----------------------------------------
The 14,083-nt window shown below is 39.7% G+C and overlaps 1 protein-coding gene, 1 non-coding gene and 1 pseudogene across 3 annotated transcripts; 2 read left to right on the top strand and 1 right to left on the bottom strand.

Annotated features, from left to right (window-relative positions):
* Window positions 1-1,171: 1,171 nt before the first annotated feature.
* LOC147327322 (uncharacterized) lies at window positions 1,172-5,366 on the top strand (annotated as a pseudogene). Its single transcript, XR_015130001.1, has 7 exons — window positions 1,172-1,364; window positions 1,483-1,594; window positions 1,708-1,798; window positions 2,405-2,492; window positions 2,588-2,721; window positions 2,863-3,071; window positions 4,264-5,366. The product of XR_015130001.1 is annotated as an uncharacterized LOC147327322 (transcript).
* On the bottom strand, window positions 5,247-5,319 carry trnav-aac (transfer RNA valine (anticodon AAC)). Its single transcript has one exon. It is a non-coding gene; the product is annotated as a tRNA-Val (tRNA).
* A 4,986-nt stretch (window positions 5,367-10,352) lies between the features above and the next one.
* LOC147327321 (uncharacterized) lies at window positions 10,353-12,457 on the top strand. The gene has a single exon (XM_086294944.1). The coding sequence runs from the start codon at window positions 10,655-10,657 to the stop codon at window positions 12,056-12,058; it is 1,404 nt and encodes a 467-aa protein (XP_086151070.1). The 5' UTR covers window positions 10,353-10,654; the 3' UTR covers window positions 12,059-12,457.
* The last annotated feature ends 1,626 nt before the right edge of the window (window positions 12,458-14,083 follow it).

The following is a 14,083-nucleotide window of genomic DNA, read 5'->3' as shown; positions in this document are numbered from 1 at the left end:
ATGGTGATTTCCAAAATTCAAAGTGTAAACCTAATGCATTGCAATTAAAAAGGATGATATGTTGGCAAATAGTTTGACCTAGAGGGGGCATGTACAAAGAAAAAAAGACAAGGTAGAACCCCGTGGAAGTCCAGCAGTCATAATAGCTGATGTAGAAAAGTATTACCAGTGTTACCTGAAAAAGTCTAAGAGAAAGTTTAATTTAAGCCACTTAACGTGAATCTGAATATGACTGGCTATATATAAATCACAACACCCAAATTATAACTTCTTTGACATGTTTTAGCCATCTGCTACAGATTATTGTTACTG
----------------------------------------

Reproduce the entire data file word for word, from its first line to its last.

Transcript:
The 14,083-nt window shown below is 39.7% G+C and overlaps 1 protein-coding gene, 1 non-coding gene and 1 pseudogene across 3 annotated transcripts; 2 read left to right on the top strand and 1 right to left on the bottom strand.

Annotated features, from left to right (window-relative positions):
* Window positions 1-1,171: 1,171 nt before the first annotated feature.
* LOC147327322 (uncharacterized) lies at window positions 1,172-5,366 on the top strand (annotated as a pseudogene). Its single transcript, XR_015130001.1, has 7 exons — window positions 1,172-1,364; window positions 1,483-1,594; window positions 1,708-1,798; window positions 2,405-2,492; window positions 2,588-2,721; window positions 2,863-3,071; window positions 4,264-5,366. The product of XR_015130001.1 is annotated as an uncharacterized LOC147327322 (transcript).
* On the bottom strand, window positions 5,247-5,319 carry trnav-aac (transfer RNA valine (anticodon AAC)). Its single transcript has one exon. It is a non-coding gene; the product is annotated as a tRNA-Val (tRNA).
* A 4,986-nt stretch (window positions 5,367-10,352) lies between the features above and the next one.
* LOC147327321 (uncharacterized) lies at window positions 10,353-12,457 on the top strand. The gene has a single exon (XM_086294944.1). The coding sequence runs from the start codon at window positions 10,655-10,657 to the stop codon at window positions 12,056-12,058; it is 1,404 nt and encodes a 467-aa protein (XP_086151070.1). The 5' UTR covers window positions 10,353-10,654; the 3' UTR covers window positions 12,059-12,457.
* The last annotated feature ends 1,626 nt before the right edge of the window (window positions 12,458-14,083 follow it).

The following is a 14,083-nucleotide window of genomic DNA, read 5'->3' as shown; positions in this document are numbered from 1 at the left end:
ATGGTGATTTCCAAAATTCAAAGTGTAAACCTAATGCATTGCAATTAAAAAGGATGATATGTTGGCAAATAGTTTGACCTAGAGGGGGCATGTACAAAGAAAAAAAGACAAGGTAGAACCCCGTGGAAGTCCAGCAGTCATAATAGCTGATGTAGAAAAGTATTACCAGTGTTACCTGAAAAAGTCTAAGAGAAAGTTTAATTTAAGCCACTTAACGTGAATCTGAATATGACTGGCTATATATAAATCACAACACCCAAATTATAACTTCTTTGACATGTTTTAGCCATCTGCTACAGATTATTGTTACTG